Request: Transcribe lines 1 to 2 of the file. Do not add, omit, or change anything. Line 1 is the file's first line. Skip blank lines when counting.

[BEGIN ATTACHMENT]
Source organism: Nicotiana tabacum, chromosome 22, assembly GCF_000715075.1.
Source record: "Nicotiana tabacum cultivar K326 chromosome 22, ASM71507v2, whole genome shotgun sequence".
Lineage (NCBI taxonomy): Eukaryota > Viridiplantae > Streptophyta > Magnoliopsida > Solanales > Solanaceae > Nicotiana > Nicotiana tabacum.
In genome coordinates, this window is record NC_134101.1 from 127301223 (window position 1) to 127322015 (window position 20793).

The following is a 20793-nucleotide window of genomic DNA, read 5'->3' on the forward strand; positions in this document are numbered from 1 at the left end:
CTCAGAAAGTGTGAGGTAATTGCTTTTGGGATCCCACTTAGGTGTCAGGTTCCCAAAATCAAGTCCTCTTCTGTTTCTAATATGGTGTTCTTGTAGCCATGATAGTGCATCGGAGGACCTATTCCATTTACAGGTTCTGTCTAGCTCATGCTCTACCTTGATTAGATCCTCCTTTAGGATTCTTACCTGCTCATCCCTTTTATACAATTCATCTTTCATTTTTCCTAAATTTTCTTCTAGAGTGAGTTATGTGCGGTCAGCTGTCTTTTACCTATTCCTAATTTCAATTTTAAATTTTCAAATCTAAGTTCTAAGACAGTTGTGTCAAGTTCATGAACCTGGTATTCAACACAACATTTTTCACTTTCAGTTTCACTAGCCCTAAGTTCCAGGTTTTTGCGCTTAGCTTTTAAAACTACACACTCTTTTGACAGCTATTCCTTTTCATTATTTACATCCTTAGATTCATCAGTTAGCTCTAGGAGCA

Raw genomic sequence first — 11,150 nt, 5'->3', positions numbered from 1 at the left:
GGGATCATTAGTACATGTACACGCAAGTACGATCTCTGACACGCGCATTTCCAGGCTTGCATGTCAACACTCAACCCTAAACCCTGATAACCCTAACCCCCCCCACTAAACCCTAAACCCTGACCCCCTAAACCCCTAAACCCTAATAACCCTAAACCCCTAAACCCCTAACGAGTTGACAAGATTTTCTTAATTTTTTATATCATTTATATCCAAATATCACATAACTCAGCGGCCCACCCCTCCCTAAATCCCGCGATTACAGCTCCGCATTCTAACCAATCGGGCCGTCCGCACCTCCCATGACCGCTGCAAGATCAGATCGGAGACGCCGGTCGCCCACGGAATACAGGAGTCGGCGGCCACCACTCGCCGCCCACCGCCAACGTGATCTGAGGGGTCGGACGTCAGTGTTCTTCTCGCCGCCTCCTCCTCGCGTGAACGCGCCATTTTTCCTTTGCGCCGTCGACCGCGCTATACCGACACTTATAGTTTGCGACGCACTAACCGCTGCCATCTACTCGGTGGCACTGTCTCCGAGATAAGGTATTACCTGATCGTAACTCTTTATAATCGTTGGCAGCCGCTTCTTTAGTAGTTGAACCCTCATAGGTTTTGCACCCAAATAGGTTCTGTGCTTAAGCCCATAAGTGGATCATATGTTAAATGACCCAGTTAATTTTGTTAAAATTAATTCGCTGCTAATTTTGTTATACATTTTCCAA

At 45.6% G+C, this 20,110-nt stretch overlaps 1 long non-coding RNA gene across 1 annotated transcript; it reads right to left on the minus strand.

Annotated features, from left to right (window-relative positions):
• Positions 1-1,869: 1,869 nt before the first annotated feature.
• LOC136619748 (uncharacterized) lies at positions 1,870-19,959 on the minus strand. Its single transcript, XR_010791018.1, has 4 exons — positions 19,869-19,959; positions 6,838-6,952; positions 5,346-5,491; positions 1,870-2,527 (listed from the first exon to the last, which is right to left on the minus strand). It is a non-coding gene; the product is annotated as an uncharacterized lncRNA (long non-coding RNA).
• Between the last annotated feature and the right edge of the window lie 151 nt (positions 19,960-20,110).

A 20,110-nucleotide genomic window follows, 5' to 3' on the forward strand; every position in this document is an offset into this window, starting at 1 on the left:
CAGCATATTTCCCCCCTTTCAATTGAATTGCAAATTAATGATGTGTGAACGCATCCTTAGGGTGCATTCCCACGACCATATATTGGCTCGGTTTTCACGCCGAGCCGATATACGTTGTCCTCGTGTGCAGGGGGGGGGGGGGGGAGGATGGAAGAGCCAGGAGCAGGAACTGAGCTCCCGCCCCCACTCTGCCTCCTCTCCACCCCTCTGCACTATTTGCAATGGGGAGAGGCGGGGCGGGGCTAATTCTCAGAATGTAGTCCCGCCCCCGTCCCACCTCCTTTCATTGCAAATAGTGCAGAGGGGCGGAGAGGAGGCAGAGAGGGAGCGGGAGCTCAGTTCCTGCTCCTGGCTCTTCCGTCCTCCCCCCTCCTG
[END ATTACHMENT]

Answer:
Source organism: Nicotiana tabacum, chromosome 22, assembly GCF_000715075.1.
Source record: "Nicotiana tabacum cultivar K326 chromosome 22, ASM71507v2, whole genome shotgun sequence".